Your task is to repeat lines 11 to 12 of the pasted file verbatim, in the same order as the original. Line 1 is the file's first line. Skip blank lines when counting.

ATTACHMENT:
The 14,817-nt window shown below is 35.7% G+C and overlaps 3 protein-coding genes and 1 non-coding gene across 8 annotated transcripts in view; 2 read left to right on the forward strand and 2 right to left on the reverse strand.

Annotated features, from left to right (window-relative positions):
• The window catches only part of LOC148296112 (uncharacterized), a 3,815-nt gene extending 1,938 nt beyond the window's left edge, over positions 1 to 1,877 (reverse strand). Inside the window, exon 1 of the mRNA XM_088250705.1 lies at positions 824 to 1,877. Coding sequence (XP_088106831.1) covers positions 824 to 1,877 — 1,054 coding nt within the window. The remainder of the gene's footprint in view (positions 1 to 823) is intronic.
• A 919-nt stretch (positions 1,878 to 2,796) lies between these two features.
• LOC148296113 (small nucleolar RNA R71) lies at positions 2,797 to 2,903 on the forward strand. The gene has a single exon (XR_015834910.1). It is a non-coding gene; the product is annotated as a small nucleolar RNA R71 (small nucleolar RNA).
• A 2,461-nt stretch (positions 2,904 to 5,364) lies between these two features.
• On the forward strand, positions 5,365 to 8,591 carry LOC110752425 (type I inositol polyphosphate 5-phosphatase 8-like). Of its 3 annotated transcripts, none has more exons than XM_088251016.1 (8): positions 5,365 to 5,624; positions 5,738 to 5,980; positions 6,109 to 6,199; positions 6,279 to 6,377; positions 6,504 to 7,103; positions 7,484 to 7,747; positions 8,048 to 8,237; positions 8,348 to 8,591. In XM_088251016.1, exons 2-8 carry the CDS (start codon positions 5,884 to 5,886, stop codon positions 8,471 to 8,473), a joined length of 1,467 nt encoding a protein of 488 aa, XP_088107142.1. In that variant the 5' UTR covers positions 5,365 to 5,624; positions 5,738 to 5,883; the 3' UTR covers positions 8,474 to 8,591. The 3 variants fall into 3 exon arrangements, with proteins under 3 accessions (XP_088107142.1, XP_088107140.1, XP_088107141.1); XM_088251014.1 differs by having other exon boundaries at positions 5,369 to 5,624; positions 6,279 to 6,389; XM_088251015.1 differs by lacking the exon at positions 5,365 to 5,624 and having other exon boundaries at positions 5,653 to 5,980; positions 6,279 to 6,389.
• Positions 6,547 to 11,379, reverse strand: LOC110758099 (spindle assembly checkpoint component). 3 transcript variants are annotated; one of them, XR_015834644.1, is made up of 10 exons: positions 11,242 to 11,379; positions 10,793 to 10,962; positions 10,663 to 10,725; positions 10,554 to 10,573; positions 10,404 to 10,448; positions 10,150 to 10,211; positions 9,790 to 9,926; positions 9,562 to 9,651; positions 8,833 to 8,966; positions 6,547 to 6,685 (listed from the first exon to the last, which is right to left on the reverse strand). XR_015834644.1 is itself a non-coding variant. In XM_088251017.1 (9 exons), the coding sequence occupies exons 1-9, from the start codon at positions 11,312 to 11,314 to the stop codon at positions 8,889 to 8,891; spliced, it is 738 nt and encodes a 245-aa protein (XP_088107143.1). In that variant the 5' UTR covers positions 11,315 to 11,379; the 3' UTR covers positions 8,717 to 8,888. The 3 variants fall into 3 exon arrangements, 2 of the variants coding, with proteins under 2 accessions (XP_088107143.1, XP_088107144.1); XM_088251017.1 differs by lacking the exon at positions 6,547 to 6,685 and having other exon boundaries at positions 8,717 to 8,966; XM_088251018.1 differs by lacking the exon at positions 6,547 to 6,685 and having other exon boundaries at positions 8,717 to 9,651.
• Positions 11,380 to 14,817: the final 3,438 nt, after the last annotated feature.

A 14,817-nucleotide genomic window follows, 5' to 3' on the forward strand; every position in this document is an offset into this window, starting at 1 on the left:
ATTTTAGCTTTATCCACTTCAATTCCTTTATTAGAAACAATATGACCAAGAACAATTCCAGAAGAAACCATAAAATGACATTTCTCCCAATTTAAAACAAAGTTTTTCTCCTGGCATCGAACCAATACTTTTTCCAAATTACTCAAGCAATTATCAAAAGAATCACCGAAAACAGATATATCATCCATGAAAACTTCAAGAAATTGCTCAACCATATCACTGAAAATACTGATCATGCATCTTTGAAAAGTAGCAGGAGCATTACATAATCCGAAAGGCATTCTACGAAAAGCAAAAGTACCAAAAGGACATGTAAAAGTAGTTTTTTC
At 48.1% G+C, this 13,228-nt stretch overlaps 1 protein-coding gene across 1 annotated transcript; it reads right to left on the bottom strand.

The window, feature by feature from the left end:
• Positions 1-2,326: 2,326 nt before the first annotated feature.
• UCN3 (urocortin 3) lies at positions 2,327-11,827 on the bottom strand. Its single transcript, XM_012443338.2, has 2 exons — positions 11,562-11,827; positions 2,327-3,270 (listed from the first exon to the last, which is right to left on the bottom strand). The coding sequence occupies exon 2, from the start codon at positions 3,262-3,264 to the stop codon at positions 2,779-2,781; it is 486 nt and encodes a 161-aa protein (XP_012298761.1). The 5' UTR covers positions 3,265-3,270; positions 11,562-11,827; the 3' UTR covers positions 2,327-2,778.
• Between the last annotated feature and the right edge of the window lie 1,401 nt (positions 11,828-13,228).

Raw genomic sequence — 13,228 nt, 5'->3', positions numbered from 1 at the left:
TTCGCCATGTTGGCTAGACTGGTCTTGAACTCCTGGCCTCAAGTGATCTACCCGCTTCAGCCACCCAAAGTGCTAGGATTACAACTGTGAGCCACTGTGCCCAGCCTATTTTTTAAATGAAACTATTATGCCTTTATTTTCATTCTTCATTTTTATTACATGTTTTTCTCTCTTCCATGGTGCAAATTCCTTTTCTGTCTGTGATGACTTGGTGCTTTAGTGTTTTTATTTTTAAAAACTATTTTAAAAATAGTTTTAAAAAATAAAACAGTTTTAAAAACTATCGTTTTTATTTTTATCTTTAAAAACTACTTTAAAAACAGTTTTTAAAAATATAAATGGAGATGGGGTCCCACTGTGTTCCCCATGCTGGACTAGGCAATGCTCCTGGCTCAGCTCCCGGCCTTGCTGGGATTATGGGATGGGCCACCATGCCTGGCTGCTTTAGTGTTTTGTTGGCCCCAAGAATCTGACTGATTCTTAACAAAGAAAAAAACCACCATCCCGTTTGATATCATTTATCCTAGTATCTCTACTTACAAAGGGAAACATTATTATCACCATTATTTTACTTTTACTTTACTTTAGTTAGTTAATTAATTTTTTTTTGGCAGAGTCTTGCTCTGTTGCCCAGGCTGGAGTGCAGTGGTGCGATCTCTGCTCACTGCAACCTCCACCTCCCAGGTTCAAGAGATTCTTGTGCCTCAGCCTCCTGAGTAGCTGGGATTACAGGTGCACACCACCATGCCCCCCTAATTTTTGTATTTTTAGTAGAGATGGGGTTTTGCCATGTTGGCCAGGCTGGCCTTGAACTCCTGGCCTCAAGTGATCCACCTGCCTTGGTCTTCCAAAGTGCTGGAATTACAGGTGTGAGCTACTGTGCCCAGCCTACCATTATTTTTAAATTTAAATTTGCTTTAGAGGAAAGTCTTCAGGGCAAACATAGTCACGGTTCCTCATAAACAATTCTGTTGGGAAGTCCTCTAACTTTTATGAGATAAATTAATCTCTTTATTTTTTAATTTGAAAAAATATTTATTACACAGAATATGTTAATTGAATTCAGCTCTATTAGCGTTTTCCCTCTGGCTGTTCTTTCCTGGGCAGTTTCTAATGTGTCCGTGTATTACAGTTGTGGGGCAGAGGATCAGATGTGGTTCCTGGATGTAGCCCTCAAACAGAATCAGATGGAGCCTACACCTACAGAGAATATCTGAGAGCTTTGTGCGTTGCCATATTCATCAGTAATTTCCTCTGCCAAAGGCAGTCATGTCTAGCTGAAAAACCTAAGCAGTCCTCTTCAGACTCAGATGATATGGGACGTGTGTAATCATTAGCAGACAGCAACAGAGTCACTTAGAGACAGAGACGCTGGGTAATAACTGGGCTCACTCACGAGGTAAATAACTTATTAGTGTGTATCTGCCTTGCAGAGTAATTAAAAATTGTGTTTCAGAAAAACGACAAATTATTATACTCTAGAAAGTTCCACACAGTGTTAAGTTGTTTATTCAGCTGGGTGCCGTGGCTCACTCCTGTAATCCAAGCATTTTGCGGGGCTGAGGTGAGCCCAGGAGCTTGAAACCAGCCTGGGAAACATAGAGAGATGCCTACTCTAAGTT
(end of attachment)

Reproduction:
ATTTTAGCTTTATCCACTTCAATTCCTTTATTAGAAACAATATGACCAAGAACAATTCCAGAAGAAACCATAAAATGACATTTCTCCCAATTTAAAACAAAGTTTTTCTCCTGGCATCGAACCAATACTTTTTCCAAATTACTCAAGCAATTATCAAAAGAATCACCGAAAACAGATATATCATCCATGAAAACTTCAAGAAATTGCTCAACCATATCACTGAAAATACTGATCATGCATCTTTGAAAAGTAGCAGGAGCATTACATAATCCGAAAGGCATTCTACGAAAAGCAAAAGTACCAAAAGGACATGTAAAAGTAGTTTTTTC
At 48.1% G+C, this 13,228-nt stretch overlaps 1 protein-coding gene across 1 annotated transcript; it reads right to left on the bottom strand.